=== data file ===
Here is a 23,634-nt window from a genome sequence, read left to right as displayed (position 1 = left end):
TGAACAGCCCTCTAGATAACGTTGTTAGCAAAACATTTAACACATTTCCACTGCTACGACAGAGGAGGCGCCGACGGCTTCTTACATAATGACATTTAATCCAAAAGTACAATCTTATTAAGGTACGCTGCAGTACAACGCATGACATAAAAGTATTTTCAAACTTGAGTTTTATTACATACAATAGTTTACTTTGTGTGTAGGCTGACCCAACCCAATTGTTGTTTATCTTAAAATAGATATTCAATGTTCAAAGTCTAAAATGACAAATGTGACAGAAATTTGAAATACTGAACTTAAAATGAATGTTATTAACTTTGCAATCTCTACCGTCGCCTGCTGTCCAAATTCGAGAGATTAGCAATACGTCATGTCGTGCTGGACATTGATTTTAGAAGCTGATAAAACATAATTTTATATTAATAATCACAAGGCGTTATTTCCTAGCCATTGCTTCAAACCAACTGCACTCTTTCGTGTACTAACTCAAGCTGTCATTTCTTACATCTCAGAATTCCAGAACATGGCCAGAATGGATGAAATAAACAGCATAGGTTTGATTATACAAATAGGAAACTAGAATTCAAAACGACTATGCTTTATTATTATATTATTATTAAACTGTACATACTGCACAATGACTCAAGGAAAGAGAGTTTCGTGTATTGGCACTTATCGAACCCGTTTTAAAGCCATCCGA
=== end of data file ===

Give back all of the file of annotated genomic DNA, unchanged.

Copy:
Here is a 23,634-nt window from a genome sequence, read left to right as displayed (position 1 = left end):
TGAACAGCCCTCTAGATAACGTTGTTAGCAAAACATTTAACACATTTCCACTGCTACGACAGAGGAGGCGCCGACGGCTTCTTACATAATGACATTTAATCCAAAAGTACAATCTTATTAAGGTACGCTGCAGTACAACGCATGACATAAAAGTATTTTCAAACTTGAGTTTTATTACATACAATAGTTTACTTTGTGTGTAGGCTGACCCAACCCAATTGTTGTTTATCTTAAAATAGATATTCAATGTTCAAAGTCTAAAATGACAAATGTGACAGAAATTTGAAATACTGAACTTAAAATGAATGTTATTAACTTTGCAATCTCTACCGTCGCCTGCTGTCCAAATTCGAGAGATTAGCAATACGTCATGTCGTGCTGGACATTGATTTTAGAAGCTGATAAAACATAATTTTATATTAATAATCACAAGGCGTTATTTCCTAGCCATTGCTTCAAACCAACTGCACTCTTTCGTGTACTAACTCAAGCTGTCATTTCTTACATCTCAGAATTCCAGAACATGGCCAGAATGGATGAAATAAACAGCATAGGTTTGATTATACAAATAGGAAACTAGAATTCAAAACGACTATGCTTTATTATTATATTATTATTAAACTGTACATACTGCACAATGACTCAAGGAAAGAGAGTTTCGTGTATTGGCACTTATCGAACCCGTTTTAAAGCCATCCGA